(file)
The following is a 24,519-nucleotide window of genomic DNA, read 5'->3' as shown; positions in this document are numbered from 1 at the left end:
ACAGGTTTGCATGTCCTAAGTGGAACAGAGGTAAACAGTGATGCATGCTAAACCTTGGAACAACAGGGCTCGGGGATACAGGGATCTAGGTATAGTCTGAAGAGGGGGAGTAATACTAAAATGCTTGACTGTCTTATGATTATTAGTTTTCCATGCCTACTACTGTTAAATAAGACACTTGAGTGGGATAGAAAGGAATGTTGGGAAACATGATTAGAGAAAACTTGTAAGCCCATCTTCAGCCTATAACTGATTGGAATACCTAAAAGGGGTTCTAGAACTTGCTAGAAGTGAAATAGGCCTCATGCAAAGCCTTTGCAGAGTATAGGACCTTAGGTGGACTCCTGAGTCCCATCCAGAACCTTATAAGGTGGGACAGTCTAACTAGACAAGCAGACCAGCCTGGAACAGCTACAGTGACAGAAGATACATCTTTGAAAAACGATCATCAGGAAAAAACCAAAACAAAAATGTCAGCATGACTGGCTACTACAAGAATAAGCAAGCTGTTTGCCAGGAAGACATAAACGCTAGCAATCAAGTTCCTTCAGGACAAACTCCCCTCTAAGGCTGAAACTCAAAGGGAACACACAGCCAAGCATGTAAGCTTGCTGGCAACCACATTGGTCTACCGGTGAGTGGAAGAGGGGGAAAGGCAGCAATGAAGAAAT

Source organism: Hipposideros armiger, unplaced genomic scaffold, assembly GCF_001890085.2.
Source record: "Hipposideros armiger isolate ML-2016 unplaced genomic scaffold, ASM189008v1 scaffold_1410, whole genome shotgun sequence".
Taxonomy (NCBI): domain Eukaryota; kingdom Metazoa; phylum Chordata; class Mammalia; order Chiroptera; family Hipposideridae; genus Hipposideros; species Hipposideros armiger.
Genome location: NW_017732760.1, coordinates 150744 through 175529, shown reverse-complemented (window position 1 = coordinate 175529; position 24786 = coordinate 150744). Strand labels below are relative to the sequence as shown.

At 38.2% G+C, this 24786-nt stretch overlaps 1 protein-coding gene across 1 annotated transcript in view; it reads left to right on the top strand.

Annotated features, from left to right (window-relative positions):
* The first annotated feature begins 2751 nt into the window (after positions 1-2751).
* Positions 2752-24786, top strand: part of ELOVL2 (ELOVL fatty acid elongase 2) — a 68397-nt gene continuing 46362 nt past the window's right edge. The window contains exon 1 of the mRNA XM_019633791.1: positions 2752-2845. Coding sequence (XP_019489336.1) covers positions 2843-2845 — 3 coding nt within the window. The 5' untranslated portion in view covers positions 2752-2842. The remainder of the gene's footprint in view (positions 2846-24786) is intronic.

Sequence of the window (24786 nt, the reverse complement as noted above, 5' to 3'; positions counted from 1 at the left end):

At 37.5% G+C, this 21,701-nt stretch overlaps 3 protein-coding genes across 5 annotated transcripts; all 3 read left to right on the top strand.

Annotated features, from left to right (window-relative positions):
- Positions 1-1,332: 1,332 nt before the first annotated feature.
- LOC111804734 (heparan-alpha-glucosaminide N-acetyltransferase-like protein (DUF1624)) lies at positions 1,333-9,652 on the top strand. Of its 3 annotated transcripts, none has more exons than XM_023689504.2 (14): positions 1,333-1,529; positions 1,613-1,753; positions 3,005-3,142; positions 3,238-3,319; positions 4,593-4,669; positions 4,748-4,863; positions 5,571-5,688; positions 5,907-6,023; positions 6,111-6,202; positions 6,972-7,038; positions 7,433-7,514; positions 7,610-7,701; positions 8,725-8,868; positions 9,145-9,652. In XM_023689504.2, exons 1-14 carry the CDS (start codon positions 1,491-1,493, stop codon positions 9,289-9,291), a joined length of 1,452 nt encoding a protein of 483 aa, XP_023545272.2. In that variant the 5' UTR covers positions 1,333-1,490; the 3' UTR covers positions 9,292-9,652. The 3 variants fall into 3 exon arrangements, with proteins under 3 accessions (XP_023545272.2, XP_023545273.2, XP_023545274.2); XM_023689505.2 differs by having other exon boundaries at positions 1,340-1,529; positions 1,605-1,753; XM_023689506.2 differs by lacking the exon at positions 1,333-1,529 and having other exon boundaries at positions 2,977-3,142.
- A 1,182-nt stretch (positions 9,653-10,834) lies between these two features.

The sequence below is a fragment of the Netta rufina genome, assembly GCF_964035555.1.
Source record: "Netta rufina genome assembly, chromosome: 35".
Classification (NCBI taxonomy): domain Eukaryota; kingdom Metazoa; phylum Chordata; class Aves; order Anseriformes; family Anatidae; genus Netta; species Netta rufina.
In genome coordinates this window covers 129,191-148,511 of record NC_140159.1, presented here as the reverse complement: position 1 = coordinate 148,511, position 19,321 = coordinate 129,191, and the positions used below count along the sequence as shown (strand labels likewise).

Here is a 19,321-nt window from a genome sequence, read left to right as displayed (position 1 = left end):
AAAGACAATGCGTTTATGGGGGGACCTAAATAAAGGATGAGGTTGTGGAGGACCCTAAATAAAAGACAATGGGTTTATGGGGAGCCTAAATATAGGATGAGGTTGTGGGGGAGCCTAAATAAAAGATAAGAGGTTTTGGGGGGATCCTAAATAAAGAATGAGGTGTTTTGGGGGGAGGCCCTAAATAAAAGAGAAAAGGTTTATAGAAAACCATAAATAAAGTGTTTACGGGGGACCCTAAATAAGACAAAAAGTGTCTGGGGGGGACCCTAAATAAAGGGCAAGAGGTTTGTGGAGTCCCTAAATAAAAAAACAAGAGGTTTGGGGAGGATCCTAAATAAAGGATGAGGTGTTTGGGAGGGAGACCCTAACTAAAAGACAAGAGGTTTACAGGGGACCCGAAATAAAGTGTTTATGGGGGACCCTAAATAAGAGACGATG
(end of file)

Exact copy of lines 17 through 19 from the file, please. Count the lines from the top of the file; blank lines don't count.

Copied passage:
The sequence below is a fragment of the Netta rufina genome, assembly GCF_964035555.1.
Source record: "Netta rufina genome assembly, chromosome: 35".
Classification (NCBI taxonomy): domain Eukaryota; kingdom Metazoa; phylum Chordata; class Aves; order Anseriformes; family Anatidae; genus Netta; species Netta rufina.